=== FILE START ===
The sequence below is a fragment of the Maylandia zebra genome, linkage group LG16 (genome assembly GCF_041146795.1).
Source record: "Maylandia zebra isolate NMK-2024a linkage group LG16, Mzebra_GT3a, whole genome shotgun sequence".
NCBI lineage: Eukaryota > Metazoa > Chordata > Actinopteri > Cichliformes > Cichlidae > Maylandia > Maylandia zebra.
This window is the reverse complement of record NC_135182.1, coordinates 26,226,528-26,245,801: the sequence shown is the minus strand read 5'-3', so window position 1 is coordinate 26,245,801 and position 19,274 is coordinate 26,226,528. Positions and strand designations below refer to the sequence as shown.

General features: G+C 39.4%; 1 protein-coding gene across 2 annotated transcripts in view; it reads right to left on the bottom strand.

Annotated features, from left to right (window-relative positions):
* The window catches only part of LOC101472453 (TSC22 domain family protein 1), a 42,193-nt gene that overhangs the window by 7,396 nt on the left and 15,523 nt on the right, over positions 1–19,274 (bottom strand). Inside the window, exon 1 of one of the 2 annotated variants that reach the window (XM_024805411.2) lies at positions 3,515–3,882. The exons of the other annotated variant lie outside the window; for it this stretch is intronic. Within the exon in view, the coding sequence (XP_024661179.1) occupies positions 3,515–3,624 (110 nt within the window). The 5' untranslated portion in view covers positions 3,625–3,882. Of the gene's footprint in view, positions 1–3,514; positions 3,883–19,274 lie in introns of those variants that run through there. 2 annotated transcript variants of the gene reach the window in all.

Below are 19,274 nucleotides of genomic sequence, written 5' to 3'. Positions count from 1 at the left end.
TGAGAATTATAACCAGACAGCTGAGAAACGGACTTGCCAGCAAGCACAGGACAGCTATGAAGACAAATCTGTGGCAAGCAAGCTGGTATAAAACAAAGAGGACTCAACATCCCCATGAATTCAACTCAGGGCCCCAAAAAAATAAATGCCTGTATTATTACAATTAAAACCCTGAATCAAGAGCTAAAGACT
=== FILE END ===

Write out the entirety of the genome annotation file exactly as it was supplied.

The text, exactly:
The sequence below is a fragment of the Maylandia zebra genome, linkage group LG16 (genome assembly GCF_041146795.1).
Source record: "Maylandia zebra isolate NMK-2024a linkage group LG16, Mzebra_GT3a, whole genome shotgun sequence".
NCBI lineage: Eukaryota > Metazoa > Chordata > Actinopteri > Cichliformes > Cichlidae > Maylandia > Maylandia zebra.
This window is the reverse complement of record NC_135182.1, coordinates 26,226,528-26,245,801: the sequence shown is the minus strand read 5'-3', so window position 1 is coordinate 26,245,801 and position 19,274 is coordinate 26,226,528. Positions and strand designations below refer to the sequence as shown.

General features: G+C 39.4%; 1 protein-coding gene across 2 annotated transcripts in view; it reads right to left on the bottom strand.

Annotated features, from left to right (window-relative positions):
* The window catches only part of LOC101472453 (TSC22 domain family protein 1), a 42,193-nt gene that overhangs the window by 7,396 nt on the left and 15,523 nt on the right, over positions 1–19,274 (bottom strand). Inside the window, exon 1 of one of the 2 annotated variants that reach the window (XM_024805411.2) lies at positions 3,515–3,882. The exons of the other annotated variant lie outside the window; for it this stretch is intronic. Within the exon in view, the coding sequence (XP_024661179.1) occupies positions 3,515–3,624 (110 nt within the window). The 5' untranslated portion in view covers positions 3,625–3,882. Of the gene's footprint in view, positions 1–3,514; positions 3,883–19,274 lie in introns of those variants that run through there. 2 annotated transcript variants of the gene reach the window in all.

Below are 19,274 nucleotides of genomic sequence, written 5' to 3'. Positions count from 1 at the left end.
TGAGAATTATAACCAGACAGCTGAGAAACGGACTTGCCAGCAAGCACAGGACAGCTATGAAGACAAATCTGTGGCAAGCAAGCTGGTATAAAACAAAGAGGACTCAACATCCCCATGAATTCAACTCAGGGCCCCAAAAAAATAAATGCCTGTATTATTACAATTAAAACCCTGAATCAAGAGCTAAAGACT